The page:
# Introduction to Probability with R

Publisher:
Chapman & Hall/CRC
Number of Pages:
363
Price:
89.95
ISBN:
9781420065213

This advanced undergraduate textbook is a pleasure to read and this reviewer will definitely consider it next time he teaches the subject. The programming language R is an open-source, freely downloadable software package that is used in the book to illustrate various examples. However, the book is well usable even if you do not have the time to include too much programming in your class. All programs of the book, and several others, are downloadable from the book's website.

While there are not as many exercises than in some competing textbooks, the exercises of this book are a lot of fun! They often have some historical background, they tell a story, and they are never routine. Every chapter also starts with historical background, helping the student realize that this subject was developed by actual people.

All classic topics that you would want to cover in an introductory probability class are covered. Statistics get one chapter, related to the normal distribution. Another aspect in which the book stands out among the competition is that discrete probability gets its due treatment.

When can I teach this class next?

Miklós Bóna is Associate Professor of Mathematics at the University of Florida.

Friday, May 16, 2008
Reviewable:
Yes
Include In BLL Rating:
No
Kenneth Baclawski
Series:
Texts in Statistical Science 75
Publication Date:
2008
Format:
Hardcover
Audience:
Category:
Textbook
Miklós Bóna
06/13/2008

FOREWORD
PREFACE
Sets, Events, and Probability
The Algebra of Sets
The Bernoulli Sample Space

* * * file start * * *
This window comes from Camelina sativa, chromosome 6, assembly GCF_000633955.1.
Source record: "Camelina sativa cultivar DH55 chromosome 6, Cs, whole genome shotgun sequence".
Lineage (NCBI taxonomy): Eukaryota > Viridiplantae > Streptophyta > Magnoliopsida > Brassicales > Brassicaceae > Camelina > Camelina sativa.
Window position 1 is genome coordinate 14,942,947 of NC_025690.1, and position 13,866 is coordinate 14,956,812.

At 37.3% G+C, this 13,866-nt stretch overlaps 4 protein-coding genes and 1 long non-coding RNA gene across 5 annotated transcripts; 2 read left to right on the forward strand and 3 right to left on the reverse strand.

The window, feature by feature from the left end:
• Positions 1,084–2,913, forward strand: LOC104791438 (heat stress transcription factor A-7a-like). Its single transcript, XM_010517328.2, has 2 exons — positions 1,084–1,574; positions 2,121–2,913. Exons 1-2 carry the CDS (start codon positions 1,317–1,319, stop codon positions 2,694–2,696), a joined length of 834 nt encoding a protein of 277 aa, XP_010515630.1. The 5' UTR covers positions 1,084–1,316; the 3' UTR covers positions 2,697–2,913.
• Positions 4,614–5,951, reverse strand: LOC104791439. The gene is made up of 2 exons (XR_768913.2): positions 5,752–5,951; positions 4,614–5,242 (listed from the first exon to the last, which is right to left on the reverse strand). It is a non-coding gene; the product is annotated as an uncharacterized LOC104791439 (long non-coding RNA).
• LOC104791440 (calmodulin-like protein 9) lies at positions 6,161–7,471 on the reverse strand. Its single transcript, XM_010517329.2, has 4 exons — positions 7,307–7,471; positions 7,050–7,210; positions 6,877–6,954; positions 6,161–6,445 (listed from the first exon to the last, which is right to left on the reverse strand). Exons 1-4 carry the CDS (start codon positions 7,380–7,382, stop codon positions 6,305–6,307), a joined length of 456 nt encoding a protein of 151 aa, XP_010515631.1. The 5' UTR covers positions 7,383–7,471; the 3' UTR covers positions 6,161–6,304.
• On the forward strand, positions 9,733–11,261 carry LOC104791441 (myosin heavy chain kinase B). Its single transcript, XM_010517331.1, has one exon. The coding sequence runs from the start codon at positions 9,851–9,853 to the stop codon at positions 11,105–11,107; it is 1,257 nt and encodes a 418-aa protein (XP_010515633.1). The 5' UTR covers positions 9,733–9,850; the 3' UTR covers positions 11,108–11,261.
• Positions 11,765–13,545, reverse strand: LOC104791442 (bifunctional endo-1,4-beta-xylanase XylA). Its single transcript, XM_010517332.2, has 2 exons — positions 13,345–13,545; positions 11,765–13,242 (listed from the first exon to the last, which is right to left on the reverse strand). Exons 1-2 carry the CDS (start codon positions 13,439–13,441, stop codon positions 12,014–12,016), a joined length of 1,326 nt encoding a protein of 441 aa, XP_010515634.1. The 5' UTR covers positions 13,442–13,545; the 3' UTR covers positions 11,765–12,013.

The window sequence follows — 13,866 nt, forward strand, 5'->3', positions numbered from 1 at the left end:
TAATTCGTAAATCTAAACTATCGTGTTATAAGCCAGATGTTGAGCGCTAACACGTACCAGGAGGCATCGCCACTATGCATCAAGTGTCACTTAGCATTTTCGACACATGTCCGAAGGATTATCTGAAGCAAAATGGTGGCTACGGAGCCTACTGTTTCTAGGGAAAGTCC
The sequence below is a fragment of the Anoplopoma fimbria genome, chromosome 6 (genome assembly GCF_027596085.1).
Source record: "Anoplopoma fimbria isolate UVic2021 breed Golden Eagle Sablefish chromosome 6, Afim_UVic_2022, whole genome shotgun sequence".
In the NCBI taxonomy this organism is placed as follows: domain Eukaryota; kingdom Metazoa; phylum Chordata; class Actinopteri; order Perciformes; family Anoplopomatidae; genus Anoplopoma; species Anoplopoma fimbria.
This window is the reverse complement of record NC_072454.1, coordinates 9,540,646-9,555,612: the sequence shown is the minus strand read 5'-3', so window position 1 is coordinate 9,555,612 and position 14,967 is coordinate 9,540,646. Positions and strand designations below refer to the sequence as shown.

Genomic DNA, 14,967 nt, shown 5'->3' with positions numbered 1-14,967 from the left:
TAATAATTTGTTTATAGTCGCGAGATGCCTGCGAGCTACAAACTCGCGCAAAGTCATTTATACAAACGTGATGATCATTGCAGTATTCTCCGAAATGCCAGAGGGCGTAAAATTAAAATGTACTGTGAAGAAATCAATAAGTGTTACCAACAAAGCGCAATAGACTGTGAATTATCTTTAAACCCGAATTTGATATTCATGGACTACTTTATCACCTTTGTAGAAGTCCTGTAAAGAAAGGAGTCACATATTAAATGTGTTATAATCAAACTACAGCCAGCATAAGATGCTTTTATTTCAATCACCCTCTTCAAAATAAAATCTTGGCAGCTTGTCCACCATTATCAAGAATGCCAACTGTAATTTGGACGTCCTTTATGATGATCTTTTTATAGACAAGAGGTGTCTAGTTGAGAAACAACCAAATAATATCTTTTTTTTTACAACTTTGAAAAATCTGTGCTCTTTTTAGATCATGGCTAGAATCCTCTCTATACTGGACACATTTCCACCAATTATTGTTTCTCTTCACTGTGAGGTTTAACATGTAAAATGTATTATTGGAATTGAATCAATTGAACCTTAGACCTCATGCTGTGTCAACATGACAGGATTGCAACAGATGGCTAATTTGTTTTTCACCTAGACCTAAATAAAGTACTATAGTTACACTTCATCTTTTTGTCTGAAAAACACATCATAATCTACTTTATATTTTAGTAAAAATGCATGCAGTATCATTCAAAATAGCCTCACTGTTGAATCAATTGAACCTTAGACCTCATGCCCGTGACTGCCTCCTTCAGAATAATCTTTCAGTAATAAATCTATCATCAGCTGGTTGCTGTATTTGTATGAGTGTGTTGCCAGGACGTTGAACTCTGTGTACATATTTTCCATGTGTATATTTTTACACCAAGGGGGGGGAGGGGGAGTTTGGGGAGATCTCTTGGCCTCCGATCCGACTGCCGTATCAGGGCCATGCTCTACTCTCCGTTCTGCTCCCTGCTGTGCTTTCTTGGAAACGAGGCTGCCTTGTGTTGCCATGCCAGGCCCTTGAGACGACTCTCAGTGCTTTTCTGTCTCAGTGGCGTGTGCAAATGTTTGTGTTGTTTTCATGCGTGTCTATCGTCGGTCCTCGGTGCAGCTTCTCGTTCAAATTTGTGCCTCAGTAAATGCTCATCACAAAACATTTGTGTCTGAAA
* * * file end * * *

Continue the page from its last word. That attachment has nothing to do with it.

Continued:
The Algebra of Multisets
The Concept of Probability
Properties of Probability Measures
Independent Events
The Bernoulli Process
The R Language
Finite Processes
The Basic Models
Counting Rules
Computing Factorials
The Second Rule of Counting
Computing Probabilities
Discrete Random Variables
The Bernoulli Process: Tossing a Coin
The Bernoulli Process: Random Walk
Independence and Joint Distributions
Expectations
The Inclusion-Exclusion Principle
General Random Variables
Order Statistics
The Concept of a General Random Variable
Joint Distribution and Joint Density
Mean, Median and Mode
The Uniform Process
Table of Probability Distributions
Scale Invariance
Statistics and the Normal Distribution
Variance
Bell-Shaped Curve
The Central Limit Theorem
Significance Levels
Confidence Intervals
The Law of Large Numbers
The Cauchy Distribution
Conditional Probability
Discrete Conditional Probability
Gaps and Runs in the Bernoulli Process
Sequential Sampling
Continuous Conditional Probability
Conditional Densities
Gaps in the Uniform Process
The Algebra of Probability Distributions
The Poisson Process
Continuous Waiting Times
Comparing Bernoulli with Uniform
The Poisson Sample Space
Consistency of the Poisson Process
Randomization and Compound Processes
Randomized Bernoulli Process
Randomized Uniform Process
Randomized Poisson Process
Laplace Transforms and Renewal Processes
Proof of the Central Limit Theorem
Randomized Sampling Processes
Prior and Posterior Distributions
Reliability Theory
Bayesian Networks
Entropy and Information
Discrete Entropy
The Shannon Coding Theorem
Continuous Entropy
Proofs of Shannon’s Theorems
Markov Chains
The Markov Property
The Ruin Problem
The Network of a Markov Chain
The Evolution of a Markov Chain
The Markov Sample Space
Invariant Distributions
Monte Carlo Markov Chains
appendix A: Random Walks
Fluctuations of Random Walks
The Arcsine Law of Random Walks
Appendix B: Memorylessness and Scale-Invariance
Memorylessness
Self-Similarity
References
Index
Exercises and Answers appear at the end of each chapter.

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Friday, June 13, 2008